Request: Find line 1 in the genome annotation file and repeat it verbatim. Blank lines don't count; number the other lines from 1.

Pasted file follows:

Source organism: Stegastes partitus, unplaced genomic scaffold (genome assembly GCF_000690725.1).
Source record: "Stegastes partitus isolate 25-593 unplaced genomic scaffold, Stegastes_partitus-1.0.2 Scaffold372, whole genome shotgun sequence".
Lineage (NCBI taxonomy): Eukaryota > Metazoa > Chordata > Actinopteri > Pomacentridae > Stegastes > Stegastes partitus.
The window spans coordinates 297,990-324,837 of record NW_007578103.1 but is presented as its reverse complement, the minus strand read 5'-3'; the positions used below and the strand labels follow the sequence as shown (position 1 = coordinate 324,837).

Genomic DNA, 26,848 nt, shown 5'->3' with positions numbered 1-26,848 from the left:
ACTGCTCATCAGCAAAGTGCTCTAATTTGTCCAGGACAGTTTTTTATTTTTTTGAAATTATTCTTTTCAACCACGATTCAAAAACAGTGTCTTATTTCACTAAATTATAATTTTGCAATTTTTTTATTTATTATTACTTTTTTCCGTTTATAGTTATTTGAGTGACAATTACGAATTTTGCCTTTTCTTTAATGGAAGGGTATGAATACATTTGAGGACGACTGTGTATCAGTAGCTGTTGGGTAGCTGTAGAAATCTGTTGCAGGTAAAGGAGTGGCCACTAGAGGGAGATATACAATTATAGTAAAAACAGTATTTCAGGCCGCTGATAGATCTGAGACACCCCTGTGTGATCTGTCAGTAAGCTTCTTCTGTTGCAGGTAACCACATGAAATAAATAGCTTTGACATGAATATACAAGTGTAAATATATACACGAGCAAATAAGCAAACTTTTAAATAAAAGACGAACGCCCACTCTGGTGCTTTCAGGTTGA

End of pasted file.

Source organism: Stegastes partitus, unplaced genomic scaffold (genome assembly GCF_000690725.1).